I've never heard so much praise from an audience after one of their concerts at The City of London Music Festival. As people were leaving the church where the concert was held near St Paul’s Cathedral they were literally in a state of disbelief at the performance they had just encountered – and I’ m completely hooked too.
The Trio are responsible for 4 CD’s and I have already mentioned Classically Minded and Hidden Colours. These were followed by “Time Scape” and the latest masterpiece “Thinking Allowed” which has been available for about 6 weeks. The high spot for me in “Time Scape” is Bethlehem Down, by Peter Warlock. I can’t stop playing it. It has such a beautiful melody and a very original Bass line which draws you through the piece to the end. This is my favourite – but every track is amazing and each has its own charm and character.
David has used the experiences of playing with the Trio and the other recording to produce his latest offering “Thinking Allowed”. For the first time on record DRW has include Hammond Organ with a proper Leslie speaker and other keyboards and the overall sound is quite different. At first I thought this was a very brave thing to do but after several plays I realised the natural progression of style shows an added maturity to the playing and arrangements.
He also confirms just how interesting Bach can sound with his version of “Invention in A Minor” which is superb. I also love “Arietta” by Grieg and find this to be so haunting and delicate but with “Thinking Allowed” for me has so many favourites that I can only recommend buying it and listen for yourself.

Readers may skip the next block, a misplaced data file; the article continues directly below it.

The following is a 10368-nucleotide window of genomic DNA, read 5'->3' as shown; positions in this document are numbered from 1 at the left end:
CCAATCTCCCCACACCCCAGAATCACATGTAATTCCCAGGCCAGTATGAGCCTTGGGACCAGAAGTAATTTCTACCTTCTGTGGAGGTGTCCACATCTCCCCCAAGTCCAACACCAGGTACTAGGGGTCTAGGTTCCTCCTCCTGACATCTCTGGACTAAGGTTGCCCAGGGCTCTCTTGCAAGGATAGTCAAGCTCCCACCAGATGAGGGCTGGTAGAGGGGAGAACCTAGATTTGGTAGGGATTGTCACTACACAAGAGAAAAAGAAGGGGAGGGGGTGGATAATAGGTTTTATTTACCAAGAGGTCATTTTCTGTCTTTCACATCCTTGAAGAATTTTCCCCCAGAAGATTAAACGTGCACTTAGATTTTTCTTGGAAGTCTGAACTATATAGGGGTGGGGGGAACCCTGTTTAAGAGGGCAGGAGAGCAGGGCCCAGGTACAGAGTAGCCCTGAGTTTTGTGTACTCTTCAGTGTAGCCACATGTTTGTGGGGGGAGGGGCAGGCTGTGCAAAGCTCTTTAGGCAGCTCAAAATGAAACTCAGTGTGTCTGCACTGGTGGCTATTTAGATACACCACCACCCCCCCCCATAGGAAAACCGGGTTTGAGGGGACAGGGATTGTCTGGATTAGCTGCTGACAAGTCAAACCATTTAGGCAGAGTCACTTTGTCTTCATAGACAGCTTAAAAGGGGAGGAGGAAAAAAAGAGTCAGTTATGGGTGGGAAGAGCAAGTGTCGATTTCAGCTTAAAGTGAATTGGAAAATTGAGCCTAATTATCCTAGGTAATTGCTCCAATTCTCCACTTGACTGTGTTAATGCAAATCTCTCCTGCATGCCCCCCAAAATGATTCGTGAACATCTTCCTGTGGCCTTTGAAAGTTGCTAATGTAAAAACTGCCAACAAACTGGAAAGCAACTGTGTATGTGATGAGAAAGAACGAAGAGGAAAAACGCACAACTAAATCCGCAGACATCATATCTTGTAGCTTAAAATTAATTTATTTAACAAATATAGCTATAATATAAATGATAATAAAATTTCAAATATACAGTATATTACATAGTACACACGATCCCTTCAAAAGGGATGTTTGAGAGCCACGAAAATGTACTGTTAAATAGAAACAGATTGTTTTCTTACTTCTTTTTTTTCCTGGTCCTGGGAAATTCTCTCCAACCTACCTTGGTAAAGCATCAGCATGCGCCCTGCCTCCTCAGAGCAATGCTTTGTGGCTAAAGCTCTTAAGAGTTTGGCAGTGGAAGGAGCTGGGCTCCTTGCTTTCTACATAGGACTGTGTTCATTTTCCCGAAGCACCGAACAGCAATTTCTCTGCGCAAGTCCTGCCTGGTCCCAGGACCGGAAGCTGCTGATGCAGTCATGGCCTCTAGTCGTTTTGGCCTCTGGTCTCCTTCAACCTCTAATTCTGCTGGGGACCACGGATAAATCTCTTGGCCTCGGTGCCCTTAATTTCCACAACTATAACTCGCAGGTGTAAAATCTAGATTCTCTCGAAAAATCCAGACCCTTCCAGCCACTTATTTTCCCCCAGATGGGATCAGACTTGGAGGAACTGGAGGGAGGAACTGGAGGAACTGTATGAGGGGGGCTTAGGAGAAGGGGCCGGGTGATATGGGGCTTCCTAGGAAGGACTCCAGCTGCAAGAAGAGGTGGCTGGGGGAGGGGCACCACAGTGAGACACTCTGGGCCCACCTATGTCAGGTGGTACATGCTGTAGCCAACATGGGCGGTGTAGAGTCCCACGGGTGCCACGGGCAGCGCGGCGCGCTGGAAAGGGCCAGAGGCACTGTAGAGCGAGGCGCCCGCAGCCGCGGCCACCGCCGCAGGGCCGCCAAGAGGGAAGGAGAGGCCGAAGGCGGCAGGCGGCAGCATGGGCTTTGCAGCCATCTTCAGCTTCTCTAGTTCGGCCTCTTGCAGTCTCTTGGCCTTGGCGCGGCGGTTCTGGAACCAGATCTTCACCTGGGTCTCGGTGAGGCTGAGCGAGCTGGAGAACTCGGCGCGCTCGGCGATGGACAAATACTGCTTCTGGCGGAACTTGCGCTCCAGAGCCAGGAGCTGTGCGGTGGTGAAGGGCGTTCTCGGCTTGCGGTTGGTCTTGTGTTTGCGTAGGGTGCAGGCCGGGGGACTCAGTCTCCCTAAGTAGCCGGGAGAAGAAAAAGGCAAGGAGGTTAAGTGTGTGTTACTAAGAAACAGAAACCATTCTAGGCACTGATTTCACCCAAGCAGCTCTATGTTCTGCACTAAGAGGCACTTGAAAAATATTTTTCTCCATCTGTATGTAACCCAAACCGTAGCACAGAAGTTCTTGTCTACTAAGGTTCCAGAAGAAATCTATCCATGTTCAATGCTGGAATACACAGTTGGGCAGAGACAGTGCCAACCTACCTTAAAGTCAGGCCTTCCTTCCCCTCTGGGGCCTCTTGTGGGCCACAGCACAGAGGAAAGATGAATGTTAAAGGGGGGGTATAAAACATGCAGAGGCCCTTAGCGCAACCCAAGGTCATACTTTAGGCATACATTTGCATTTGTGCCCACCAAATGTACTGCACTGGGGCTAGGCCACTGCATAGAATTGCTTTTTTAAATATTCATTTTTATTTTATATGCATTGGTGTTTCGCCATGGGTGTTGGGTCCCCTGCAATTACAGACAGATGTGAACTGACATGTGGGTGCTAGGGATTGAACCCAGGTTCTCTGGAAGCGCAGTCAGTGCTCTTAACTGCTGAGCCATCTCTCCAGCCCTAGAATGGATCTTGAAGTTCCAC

the chances are you have some serious HIFI equipment and all four CD’s will give your system a serious workout. In fact I regularly despair at some of the Audiophile Record Labels when you can hear such sublime music which is so well recorded such as these – on an unknown record label. Maybe some of these labels could learn about balance and sound staging from listening to these musical efforts by The DRWT?
I’m sure that part of the success of the David Rees Williams Trio is due to the fact that he’s such a modest man and never takes his talent for granted. If you go to see him and the Trio live – which you must – then go and say “hello” and encourage him with your praise. I’m convinced that some of the most incredible performers ever, achieved so much because of their modest outlook on life. If you were lucky enough to see the documentary recently on TV about one of the most underrated singers ever, Julie London, then you’ll understand what I mean.
Go out and buy all four from amazon.co.uk or better still direct from www.davidrees-williams.com and go to see The DRWT live ASAP and I’m sure you’ll learn what a wonderful master of the piano David is and enjoy the whole experience.